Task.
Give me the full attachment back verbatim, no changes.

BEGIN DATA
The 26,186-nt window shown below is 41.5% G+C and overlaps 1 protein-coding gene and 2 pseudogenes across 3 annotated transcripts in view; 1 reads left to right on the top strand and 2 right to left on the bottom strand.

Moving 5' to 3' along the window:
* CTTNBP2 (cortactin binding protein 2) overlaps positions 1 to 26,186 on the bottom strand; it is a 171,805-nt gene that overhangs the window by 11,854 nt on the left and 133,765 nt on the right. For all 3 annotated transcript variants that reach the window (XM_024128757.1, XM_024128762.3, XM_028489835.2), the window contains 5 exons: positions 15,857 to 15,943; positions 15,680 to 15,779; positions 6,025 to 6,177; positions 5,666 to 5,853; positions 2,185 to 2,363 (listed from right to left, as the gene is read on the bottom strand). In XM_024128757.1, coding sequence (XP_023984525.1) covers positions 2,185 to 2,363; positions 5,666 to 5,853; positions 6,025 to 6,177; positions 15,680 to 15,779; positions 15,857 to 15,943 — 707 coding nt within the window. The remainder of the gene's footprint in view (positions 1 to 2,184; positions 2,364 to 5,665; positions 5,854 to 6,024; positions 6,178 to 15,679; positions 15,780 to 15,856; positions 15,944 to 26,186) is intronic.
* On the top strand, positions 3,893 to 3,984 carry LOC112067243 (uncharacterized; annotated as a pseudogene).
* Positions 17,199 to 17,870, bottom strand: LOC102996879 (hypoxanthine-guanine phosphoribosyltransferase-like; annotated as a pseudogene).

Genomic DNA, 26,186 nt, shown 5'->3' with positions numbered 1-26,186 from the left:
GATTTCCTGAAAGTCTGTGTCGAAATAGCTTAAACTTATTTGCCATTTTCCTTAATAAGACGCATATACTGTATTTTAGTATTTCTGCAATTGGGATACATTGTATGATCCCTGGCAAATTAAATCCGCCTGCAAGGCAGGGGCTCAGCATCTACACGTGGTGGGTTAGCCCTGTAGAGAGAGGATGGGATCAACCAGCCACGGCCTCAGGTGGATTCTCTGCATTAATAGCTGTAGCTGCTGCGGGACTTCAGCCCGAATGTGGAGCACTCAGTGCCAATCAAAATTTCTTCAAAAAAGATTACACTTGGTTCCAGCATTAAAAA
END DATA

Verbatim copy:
The 26,186-nt window shown below is 41.5% G+C and overlaps 1 protein-coding gene and 2 pseudogenes across 3 annotated transcripts in view; 1 reads left to right on the top strand and 2 right to left on the bottom strand.

Moving 5' to 3' along the window:
* CTTNBP2 (cortactin binding protein 2) overlaps positions 1 to 26,186 on the bottom strand; it is a 171,805-nt gene that overhangs the window by 11,854 nt on the left and 133,765 nt on the right. For all 3 annotated transcript variants that reach the window (XM_024128757.1, XM_024128762.3, XM_028489835.2), the window contains 5 exons: positions 15,857 to 15,943; positions 15,680 to 15,779; positions 6,025 to 6,177; positions 5,666 to 5,853; positions 2,185 to 2,363 (listed from right to left, as the gene is read on the bottom strand). In XM_024128757.1, coding sequence (XP_023984525.1) covers positions 2,185 to 2,363; positions 5,666 to 5,853; positions 6,025 to 6,177; positions 15,680 to 15,779; positions 15,857 to 15,943 — 707 coding nt within the window. The remainder of the gene's footprint in view (positions 1 to 2,184; positions 2,364 to 5,665; positions 5,854 to 6,024; positions 6,178 to 15,679; positions 15,780 to 15,856; positions 15,944 to 26,186) is intronic.
* On the top strand, positions 3,893 to 3,984 carry LOC112067243 (uncharacterized; annotated as a pseudogene).
* Positions 17,199 to 17,870, bottom strand: LOC102996879 (hypoxanthine-guanine phosphoribosyltransferase-like; annotated as a pseudogene).

Genomic DNA, 26,186 nt, shown 5'->3' with positions numbered 1-26,186 from the left:
GATTTCCTGAAAGTCTGTGTCGAAATAGCTTAAACTTATTTGCCATTTTCCTTAATAAGACGCATATACTGTATTTTAGTATTTCTGCAATTGGGATACATTGTATGATCCCTGGCAAATTAAATCCGCCTGCAAGGCAGGGGCTCAGCATCTACACGTGGTGGGTTAGCCCTGTAGAGAGAGGATGGGATCAACCAGCCACGGCCTCAGGTGGATTCTCTGCATTAATAGCTGTAGCTGCTGCGGGACTTCAGCCCGAATGTGGAGCACTCAGTGCCAATCAAAATTTCTTCAAAAAAGATTACACTTGGTTCCAGCATTAAAAA